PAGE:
Rice with pigeon peas.

How to Make a Puerto Rican Holiday Feast

There’s more to the fiesta than just the food. 

The holidays are all about coming together as families and enjoying the spirit of the season. It is the time to relax and relish everything good in life, like music, food, dancing, beautiful scenery, the people’s laughter, and warmth.

In Puerto Rico, this season begins the day after Thanksgiving, when most families around the Island set up the trees. They continue well into mid-January with the closing of Las Octavitas. During this time, plenty of families and friends get together to spread love and cheer. What is really magical about Puerto Rico is that it travels beyond the Island and into the homes of anyone that wants to keep the espíritu navideño alive.

So, if you want to get into the holiday spirit, Puerto Rican style, here’s a breakdown of how to set up an authentic Christmas feast:

From slow-roasted pork to our famous coquito, no one does holiday food like Puerto Rico. Here’s a sneak peek of what’s waiting for you in paradise.

The food is the main event! 

First thing, dinner is served on Christmas Eve, not on Christmas day!

That is if you’re going to do the holidays Puerto Rican style. The preparation for la cena de Noche Buena (Christmas Eve dinner) takes longer than your typical family sitting. Start the day early by prepping your lechón (the pork mounted on a stick outside) or your pernil (roasted pork leg or shoulder). Keep in mind that if you’re making a lechón, your preparation for the feast can start as early as 4:00 am.

Cooking the meat slowly, roasted on a spit or fogón, is an opportunity to teach the children about the Island’s country-side traditions, and you can even dress them up as jibaritos as they take turns to turn the pig through the day. The lechón can take up to eight hours to cook, depending on the size.

As the day goes by, set up the tables with red and green decorations and fill your house with music and aguinaldos to set the mood as you cook the rest of your menu. Of course, arroz con gandules and pasteles are a must. Your house will be filled with savoring scents that’ll make your guests hungry the second they walk into the place. You can ask others to bring side dishes like guineítos en escabeche, ensalada de coditos, ensalada de papa, and desserts like tembleque and arroz con dulce.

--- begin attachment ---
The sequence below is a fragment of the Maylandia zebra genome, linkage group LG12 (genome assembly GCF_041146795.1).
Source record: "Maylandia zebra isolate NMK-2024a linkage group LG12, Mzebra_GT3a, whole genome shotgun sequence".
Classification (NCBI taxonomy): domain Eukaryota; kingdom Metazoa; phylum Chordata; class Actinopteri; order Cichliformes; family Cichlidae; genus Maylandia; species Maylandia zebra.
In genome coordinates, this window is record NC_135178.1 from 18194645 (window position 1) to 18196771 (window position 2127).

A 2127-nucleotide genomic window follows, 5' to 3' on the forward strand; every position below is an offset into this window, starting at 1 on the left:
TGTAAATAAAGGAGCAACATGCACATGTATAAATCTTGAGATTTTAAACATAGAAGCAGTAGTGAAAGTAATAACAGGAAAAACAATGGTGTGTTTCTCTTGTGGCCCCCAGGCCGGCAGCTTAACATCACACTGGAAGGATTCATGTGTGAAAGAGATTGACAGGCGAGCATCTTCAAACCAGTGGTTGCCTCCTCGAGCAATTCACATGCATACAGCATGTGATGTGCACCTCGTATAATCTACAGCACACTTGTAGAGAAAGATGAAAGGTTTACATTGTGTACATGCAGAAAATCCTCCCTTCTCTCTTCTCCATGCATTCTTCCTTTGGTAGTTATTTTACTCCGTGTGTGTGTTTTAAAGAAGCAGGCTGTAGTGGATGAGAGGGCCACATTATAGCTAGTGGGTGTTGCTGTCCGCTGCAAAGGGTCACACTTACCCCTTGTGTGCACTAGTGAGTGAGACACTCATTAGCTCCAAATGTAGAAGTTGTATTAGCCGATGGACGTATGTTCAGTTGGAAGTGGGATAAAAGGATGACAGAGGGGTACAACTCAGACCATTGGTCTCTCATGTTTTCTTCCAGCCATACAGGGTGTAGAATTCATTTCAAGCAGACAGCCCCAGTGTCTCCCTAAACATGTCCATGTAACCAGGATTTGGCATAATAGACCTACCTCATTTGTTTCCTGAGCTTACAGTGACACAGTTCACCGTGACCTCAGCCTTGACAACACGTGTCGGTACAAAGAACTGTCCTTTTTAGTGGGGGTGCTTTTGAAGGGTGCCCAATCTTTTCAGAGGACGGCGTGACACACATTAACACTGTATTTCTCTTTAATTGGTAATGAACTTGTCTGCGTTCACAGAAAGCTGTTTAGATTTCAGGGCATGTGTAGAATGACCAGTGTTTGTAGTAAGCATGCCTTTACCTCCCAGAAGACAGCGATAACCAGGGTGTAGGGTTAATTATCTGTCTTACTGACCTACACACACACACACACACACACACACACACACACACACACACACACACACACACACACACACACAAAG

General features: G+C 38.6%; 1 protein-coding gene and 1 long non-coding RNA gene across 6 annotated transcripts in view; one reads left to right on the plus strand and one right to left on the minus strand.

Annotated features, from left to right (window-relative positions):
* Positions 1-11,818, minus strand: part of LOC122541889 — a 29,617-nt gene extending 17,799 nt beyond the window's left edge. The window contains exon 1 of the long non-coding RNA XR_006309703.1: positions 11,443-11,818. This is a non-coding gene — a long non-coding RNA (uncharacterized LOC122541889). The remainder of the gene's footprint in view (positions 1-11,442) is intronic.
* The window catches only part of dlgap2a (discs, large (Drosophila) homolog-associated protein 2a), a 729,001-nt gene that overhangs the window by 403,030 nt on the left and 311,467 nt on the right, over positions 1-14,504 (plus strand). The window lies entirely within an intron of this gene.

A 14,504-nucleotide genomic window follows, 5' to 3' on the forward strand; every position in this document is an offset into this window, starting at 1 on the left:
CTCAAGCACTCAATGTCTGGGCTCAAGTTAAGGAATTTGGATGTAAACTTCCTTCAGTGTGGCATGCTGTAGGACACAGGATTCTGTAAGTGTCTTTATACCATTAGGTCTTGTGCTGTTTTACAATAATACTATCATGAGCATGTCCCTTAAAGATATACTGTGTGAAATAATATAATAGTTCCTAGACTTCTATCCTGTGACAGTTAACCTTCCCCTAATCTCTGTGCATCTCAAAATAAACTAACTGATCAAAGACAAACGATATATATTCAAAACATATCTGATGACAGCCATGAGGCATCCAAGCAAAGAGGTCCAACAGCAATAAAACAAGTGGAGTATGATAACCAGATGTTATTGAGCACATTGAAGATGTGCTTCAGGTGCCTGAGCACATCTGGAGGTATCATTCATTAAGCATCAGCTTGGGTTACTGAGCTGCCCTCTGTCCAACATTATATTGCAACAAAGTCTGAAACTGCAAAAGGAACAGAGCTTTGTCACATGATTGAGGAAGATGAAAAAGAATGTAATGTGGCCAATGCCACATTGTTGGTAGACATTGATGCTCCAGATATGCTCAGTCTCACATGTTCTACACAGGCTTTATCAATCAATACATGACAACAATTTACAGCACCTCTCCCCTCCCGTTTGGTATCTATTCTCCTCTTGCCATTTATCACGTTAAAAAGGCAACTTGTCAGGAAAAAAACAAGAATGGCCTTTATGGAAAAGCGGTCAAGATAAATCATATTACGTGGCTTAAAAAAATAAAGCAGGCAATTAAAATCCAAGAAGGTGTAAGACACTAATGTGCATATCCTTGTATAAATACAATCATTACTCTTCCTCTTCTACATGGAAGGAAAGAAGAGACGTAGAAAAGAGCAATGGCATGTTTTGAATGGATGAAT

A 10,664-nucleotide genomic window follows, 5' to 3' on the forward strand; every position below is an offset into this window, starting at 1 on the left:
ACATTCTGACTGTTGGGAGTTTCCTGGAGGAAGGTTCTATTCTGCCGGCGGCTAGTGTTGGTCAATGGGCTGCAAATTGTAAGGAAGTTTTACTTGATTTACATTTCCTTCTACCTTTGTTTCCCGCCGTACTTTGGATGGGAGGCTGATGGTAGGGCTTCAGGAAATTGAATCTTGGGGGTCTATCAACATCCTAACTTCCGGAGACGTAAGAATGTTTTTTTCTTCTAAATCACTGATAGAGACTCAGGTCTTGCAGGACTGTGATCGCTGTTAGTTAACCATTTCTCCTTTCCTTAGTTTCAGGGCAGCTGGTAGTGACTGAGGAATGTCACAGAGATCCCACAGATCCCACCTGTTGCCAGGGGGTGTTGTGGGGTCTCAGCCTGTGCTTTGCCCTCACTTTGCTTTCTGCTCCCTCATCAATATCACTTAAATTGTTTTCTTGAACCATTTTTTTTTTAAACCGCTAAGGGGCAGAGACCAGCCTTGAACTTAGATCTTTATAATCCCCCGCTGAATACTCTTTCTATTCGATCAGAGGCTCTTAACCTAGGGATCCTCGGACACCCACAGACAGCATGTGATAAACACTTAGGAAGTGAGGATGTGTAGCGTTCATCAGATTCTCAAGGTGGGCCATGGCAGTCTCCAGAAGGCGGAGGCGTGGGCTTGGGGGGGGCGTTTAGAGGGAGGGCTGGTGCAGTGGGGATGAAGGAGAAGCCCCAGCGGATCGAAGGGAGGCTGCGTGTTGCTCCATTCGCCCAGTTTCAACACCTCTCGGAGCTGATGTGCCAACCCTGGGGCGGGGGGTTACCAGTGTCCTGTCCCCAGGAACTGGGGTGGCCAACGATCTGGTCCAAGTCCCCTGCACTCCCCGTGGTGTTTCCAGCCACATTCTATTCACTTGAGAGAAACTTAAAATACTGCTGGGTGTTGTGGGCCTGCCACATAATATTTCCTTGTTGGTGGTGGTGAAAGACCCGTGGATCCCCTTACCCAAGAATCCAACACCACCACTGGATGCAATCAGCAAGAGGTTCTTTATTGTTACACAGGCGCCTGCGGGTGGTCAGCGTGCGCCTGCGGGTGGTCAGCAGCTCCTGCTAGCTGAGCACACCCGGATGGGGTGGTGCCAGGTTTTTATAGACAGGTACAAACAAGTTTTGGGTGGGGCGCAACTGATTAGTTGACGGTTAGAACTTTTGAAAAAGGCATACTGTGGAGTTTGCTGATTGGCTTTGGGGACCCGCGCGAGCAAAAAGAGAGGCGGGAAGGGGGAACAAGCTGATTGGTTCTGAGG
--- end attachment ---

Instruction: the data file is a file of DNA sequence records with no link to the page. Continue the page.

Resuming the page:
After dinner, break out the coquito and a guitar and gather everyone around the tree to sing some authentic holiday songs like “Arbolito, arbolito,” “El Cardenalito,” and “De la montaña venimos.” This time can serve as a rehearsal for a parranda later on in the night.

Find the recipes to staple holiday dishes here

Puerto Rican flag and instruments.

After party parranda

¡Asalto! Surprise other friends and family members with a traditional Island carol.

Before and even well after Christmas, Puerto Ricans spread the Christmas cheer and spark the holiday fire with unforgettable parrandas or trullas navideñas. Grab your family and friends after dinner and turn them into parranderos. parranda, which is the Puerto Rican version of Christmas Caroling, consists of small groups of people playing their instruments, such as guitars, güiros, maracas, tambourines, or panderos outside their friend’s house.

Keep the fiesta going, and ask your friends to join you as the group moves to the next home for another ¡asalto navideño! This way, the party doesn’t end until the early hours of the morning, where the last homeowner offers the parranderos something to eat, traditionally asopao.